The Neon Demon — film review: ‘Surreal derangement’

“Are you meals or are you sex?” the Los Angeles model asks the young fashion-planet wannabe (Elle Fanning) close to the commence of The Neon Demon. It is the story’s ice breaker count on crash and carnage quickly. We have been right here before in Nicolas Winding Refn’s operate. Controlled delirium moving in on surreal derangement. This Danish director made Pusher, Valhalla Rising and Only God Forgives. In a typical Refn film there will be blood, death, violence, torture, madness and God, even though not necessarily in that order.

Even by Refn’s standard, the new film requires the blood pudding. It is like a Jacqueline Susann novel place via a meat grinder. Teenager Elle comes to LA, hoping for a career in the city of fleshpots and crackpots. But beware what you dream of. “Friends” she quickly meets incorporate Sapphic makeup artist Jena Malone, seedy motelier Keanu Reeves (making you believe of the Bates Motel in a complete new upscale light) and two leggy predator-bimbos who like to, let’s say, “do stuff” to the things they love.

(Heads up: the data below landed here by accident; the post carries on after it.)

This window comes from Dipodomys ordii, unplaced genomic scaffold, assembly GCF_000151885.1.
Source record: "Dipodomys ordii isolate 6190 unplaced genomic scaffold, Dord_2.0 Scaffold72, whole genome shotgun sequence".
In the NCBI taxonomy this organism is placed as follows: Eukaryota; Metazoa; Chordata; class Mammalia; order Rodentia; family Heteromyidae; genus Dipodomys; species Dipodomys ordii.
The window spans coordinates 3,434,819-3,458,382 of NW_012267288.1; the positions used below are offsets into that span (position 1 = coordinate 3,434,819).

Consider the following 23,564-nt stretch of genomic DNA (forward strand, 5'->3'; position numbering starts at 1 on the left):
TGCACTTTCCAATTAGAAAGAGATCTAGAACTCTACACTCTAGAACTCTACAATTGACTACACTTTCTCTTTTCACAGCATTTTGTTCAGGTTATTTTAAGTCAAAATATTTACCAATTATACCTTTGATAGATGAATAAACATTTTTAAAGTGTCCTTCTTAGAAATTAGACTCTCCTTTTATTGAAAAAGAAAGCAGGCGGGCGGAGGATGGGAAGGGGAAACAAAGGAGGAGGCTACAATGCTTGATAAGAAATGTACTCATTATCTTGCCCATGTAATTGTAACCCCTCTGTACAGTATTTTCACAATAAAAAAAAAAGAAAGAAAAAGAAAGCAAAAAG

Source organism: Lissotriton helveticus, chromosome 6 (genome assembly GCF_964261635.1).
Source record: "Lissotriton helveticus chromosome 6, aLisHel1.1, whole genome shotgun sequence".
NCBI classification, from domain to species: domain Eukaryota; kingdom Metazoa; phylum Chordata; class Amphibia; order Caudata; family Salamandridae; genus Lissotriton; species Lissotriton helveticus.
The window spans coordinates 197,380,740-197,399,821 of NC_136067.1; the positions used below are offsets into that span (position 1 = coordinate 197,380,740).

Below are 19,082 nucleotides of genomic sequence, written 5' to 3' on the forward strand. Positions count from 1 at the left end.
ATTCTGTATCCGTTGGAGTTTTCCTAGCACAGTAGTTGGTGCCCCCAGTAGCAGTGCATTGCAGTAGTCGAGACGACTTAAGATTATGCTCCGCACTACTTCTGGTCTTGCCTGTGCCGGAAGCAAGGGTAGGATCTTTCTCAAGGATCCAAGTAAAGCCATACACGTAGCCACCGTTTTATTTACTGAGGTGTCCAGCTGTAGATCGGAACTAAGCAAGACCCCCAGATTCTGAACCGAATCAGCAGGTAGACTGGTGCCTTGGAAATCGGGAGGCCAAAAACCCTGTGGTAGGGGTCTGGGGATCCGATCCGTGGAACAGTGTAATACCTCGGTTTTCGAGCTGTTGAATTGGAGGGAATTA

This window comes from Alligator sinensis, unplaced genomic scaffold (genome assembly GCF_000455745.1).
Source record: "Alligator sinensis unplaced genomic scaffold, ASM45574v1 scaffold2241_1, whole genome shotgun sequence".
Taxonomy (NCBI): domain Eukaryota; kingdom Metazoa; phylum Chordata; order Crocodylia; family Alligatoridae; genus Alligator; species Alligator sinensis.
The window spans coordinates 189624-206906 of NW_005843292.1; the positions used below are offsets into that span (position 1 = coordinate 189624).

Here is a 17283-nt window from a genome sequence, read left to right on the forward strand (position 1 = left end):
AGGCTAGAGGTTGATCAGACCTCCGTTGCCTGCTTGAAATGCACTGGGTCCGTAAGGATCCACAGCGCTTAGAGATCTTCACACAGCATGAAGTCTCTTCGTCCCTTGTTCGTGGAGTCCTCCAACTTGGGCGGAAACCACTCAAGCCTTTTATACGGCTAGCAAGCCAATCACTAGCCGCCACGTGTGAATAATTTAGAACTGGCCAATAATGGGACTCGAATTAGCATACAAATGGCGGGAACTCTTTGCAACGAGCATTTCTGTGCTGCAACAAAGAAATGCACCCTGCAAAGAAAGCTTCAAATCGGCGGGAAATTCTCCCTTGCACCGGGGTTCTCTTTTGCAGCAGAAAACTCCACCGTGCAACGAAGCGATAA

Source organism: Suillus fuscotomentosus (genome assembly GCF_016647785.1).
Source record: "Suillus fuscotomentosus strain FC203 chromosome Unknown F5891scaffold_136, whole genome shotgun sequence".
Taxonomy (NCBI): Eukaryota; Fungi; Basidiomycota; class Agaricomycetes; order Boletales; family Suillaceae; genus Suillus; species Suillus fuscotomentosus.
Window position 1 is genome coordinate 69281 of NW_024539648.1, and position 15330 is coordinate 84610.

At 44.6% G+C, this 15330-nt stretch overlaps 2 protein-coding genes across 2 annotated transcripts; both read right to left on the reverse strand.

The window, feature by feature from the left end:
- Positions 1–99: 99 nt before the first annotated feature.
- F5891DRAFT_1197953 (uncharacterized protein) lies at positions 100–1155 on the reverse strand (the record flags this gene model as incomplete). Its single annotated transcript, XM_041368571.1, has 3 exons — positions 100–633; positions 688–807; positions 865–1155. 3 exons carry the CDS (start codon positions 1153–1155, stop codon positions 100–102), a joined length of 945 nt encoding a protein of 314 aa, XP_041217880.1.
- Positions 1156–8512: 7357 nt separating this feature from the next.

Sex, sadism and, yes, cannibalism. In a painterly, even dazzling way, Refn splurges it across the screen. He’s the Jacques-Louis David of shocking spectacle. The film is either a sick dark joke or a multicoloured hoot, based on your opinion. The only certainty: when in doubt Refn will have a character vomit up an eyeball. Or for bored variety he may try some thing cool and pre-Raphaelitish like the scene of Jena Malone lying topless in a shallow grave surrounded by roses. (Why?) Or — back to enormity — he will stage an extended adore scene in a morgue amongst a major character and a naked corpse.

I do not mind I’m an amoral film critic. I carry in my thoughts only Jean Cocteau’s dictum, that the issue that matters in cinema is “Etonnez-nous!” But I start to suspect there are unseen shallows in Refn’s cinema for all its higher-res sensationalism not to say a San Andreas Fault of molten dramatic voids lying beneath this Los Angeles of larky surfeit.

Section: Arts

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